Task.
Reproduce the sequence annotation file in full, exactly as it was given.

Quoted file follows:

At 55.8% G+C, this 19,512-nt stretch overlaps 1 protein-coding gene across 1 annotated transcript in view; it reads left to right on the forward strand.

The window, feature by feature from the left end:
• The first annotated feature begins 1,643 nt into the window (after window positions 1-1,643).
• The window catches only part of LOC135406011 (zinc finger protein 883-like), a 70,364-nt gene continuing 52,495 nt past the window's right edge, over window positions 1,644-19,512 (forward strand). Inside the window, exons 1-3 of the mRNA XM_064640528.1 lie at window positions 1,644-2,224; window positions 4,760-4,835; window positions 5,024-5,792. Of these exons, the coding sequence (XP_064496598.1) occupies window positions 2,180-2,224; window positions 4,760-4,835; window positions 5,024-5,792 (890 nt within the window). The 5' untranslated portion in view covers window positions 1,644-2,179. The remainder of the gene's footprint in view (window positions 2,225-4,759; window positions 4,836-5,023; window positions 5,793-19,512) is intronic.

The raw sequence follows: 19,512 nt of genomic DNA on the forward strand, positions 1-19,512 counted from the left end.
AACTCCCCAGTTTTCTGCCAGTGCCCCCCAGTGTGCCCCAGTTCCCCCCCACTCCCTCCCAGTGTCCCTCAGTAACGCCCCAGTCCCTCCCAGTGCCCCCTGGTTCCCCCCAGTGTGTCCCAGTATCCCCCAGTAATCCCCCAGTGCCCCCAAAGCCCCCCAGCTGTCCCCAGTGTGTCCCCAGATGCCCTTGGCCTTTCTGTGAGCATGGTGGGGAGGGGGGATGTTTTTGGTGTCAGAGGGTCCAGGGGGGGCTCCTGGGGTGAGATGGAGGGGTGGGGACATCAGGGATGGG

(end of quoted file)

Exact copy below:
At 55.8% G+C, this 19,512-nt stretch overlaps 1 protein-coding gene across 1 annotated transcript in view; it reads left to right on the forward strand.

The window, feature by feature from the left end:
• The first annotated feature begins 1,643 nt into the window (after window positions 1-1,643).
• The window catches only part of LOC135406011 (zinc finger protein 883-like), a 70,364-nt gene continuing 52,495 nt past the window's right edge, over window positions 1,644-19,512 (forward strand). Inside the window, exons 1-3 of the mRNA XM_064640528.1 lie at window positions 1,644-2,224; window positions 4,760-4,835; window positions 5,024-5,792. Of these exons, the coding sequence (XP_064496598.1) occupies window positions 2,180-2,224; window positions 4,760-4,835; window positions 5,024-5,792 (890 nt within the window). The 5' untranslated portion in view covers window positions 1,644-2,179. The remainder of the gene's footprint in view (window positions 2,225-4,759; window positions 4,836-5,023; window positions 5,793-19,512) is intronic.

The raw sequence follows: 19,512 nt of genomic DNA on the forward strand, positions 1-19,512 counted from the left end.
AACTCCCCAGTTTTCTGCCAGTGCCCCCCAGTGTGCCCCAGTTCCCCCCCACTCCCTCCCAGTGTCCCTCAGTAACGCCCCAGTCCCTCCCAGTGCCCCCTGGTTCCCCCCAGTGTGTCCCAGTATCCCCCAGTAATCCCCCAGTGCCCCCAAAGCCCCCCAGCTGTCCCCAGTGTGTCCCCAGATGCCCTTGGCCTTTCTGTGAGCATGGTGGGGAGGGGGGATGTTTTTGGTGTCAGAGGGTCCAGGGGGGGCTCCTGGGGTGAGATGGAGGGGTGGGGACATCAGGGATGGG